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Questions and Answers - May 14


QUESTIONS TO MINISTERS

Prime Minister—Statements

1. DAVID SHEARER (Leader of the Opposition) to the Prime Minister: Does he stand by all his statements?

Rt Hon JOHN KEY (Prime Minister): Yes.

David Shearer: Does he stand by his statement of Skycity to “think laterally” about its deal with the Government; if so, did he expect that it would tie future Governments into a 35-year contract?

Rt Hon JOHN KEY: Yes, and it is quite normal, actually, for contractual arrangements that might span from one parliamentary term to another to ensure that those contracts are honoured. We also have 35 years of obligations that we expect Skycity to honour.

David Shearer: Can he confirm that the decision to increase pokie machines in 2001 was made not by the Government but by the then chair of the Casino Control Authority, Judith Collins, and that soon after that decision was made the Labour Government legislated to introduce a sinking-lid policy on future pokies?

Rt Hon JOHN KEY: That may well be the case. I also know that in 2001, when the then Labour Government negotiated a deal with Skycity, there were 230 pokie machines for less than one-third of the size of this convention centre.

David Shearer: Why has his Government refused to release the advice it received on possible harm to the community of gambling with the additional 230 pokie machines, 40 extra gaming tables, and cashless technology for pokie machines and with allowing 17 percent of pokies to accept more than $20 denominations?

Rt Hon JOHN KEY: I am advised by the Minister that all of that information will be released in due course.

David Shearer: Will the public have an opportunity to have a say on this legislation and the shape of the convention centre, or will the Government go along with Nigel Morrison, who says that it is not necessary?

Rt Hon JOHN KEY: A few things. Firstly, the legislation will go to a select committee. Secondly, the member will be aware that in 2011 we actually campaigned on this issue and, broadly, in line with the deal that has been announced. Thirdly, this would be a way, I guess, of describing it: “In Auckland, Sky City has pumped $140 million into its new Convention Centre, and Auckland City has rebranded and upgraded its conventions facilities …” and “… it has been pleasing to see continuing investment in the quality of our tourism infrastructure.” I could not have said it better myself, except that came from Helen Clark when Labour last did the deal.

David Shearer: Is he proud that his legacy, according to the Dominion Post, will be “a flashing palace that is a shrine of misery”?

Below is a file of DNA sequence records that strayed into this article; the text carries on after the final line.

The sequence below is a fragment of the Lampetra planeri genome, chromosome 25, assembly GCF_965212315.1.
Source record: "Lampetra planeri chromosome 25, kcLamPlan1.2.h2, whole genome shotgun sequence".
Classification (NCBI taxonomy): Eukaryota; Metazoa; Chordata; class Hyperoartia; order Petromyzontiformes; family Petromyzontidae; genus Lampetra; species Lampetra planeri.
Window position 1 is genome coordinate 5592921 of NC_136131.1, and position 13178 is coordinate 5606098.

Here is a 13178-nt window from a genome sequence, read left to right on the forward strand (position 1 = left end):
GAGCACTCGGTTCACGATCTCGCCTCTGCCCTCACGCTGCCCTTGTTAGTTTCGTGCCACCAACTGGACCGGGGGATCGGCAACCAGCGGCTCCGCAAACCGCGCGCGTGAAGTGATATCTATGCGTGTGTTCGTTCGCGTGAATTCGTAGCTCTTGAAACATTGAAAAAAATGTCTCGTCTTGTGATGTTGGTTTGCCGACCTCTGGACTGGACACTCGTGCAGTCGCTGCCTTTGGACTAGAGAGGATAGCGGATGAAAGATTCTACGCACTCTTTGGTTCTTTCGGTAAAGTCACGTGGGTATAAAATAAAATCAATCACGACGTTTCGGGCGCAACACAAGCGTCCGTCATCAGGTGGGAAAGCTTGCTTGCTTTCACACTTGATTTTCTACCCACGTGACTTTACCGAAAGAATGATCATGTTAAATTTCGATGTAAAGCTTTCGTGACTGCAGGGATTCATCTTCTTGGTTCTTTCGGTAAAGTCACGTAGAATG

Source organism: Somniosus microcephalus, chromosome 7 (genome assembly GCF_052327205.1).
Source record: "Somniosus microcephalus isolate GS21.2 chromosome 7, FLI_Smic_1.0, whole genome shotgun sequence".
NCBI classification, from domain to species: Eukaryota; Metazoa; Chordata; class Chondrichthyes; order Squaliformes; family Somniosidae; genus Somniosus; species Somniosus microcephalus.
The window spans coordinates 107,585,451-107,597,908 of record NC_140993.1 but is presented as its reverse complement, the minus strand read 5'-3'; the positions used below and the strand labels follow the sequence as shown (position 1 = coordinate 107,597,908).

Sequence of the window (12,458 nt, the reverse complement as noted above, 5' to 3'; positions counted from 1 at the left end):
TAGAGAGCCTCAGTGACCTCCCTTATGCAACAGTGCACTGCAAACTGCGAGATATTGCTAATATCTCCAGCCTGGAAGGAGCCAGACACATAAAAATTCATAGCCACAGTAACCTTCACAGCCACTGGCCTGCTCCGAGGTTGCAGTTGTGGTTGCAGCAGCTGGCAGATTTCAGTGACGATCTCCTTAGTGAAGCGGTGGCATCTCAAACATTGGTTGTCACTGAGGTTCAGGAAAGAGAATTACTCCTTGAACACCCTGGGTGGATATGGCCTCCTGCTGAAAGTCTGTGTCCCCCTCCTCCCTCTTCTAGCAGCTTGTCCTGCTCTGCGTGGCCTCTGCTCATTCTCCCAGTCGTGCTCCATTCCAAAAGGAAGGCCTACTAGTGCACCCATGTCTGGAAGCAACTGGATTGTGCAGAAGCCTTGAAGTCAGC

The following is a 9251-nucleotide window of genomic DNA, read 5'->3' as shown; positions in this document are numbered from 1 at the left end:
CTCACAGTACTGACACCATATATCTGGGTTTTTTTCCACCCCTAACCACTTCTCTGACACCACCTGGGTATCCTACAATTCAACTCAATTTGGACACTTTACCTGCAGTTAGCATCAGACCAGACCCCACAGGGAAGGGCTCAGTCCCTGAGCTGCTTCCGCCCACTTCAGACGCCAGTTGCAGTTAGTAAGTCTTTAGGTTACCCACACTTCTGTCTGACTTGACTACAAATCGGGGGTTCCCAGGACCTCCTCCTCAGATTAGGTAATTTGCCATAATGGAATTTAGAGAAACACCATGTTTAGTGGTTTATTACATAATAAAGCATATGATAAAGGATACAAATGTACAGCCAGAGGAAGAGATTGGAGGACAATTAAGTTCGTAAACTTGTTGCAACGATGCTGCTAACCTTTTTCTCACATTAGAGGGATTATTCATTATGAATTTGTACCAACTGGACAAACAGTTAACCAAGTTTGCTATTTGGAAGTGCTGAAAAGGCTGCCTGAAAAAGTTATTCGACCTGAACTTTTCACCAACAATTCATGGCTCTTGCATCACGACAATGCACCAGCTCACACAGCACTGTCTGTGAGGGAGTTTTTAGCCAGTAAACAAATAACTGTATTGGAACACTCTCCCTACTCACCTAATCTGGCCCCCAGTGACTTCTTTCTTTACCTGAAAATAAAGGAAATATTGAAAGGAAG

Rt Hon JOHN KEY: I really think the Leader of the Opposition should stop talking about the Labour caucus like that.

David Shearer: Given that the Auditor-General said that the tendering process was “not transparent or even-handed”, does he still believe all the other companies had the same opportunity as Skycity?

Rt Hon JOHN KEY: Yes, but Skycity clearly had some natural advantages, given that it is already operating a convention centre authorised by Labour. But I think it is worth—

David Shearer: I raise a point of order, Mr Speaker. It was adequately answered, thank you. [Interruption]

Mr SPEAKER: Order!

Hon Judith Collins: I raise a point of order, Mr Speaker. Despite what Mr Shearer said, I, who am just along from the Prime Minister, could not hear a word of his magnificent answer.

Mr SPEAKER: It was political question and a very political answer.

Rt Hon Winston Peters: If, as the Prime Minister said, National campaigned on this in 2011, when precisely during that campaign did he refer to a 35-year guarantee that would go towards Skycity?

Rt Hon JOHN KEY: I think we made it quite clear when we campaigned on the deal that there would be various concessions. It is quite obvious that if we have a 35-year expectation on Skycity—

Rt Hon Winston Peters: I raise a point of order, Mr Speaker. The Prime Minister made a boast in a previous answer that they campaigned on it. I am asking for a specific detail, and either they did, or they did not. Can we have that answer, please?

Mr SPEAKER: And the Prime Minister is attempting to answer it. Would the Prime Minister please complete his answer.

Rt Hon JOHN KEY: It is quite obvious that if we have a situation where we enter into a commercial contract, where a company is going to have 35 years’ worth of cost and obligation, that that would run both ways. I think it is also quite normal.

Rt Hon Winston Peters: I raise a point of order, Mr Speaker.

Hon Member: Here we go. He doesn’t like it.

Rt Hon Winston Peters: No, I do not like it—you are right—because it is a lie.

Mr SPEAKER: Order! Would the member please raise his point of order.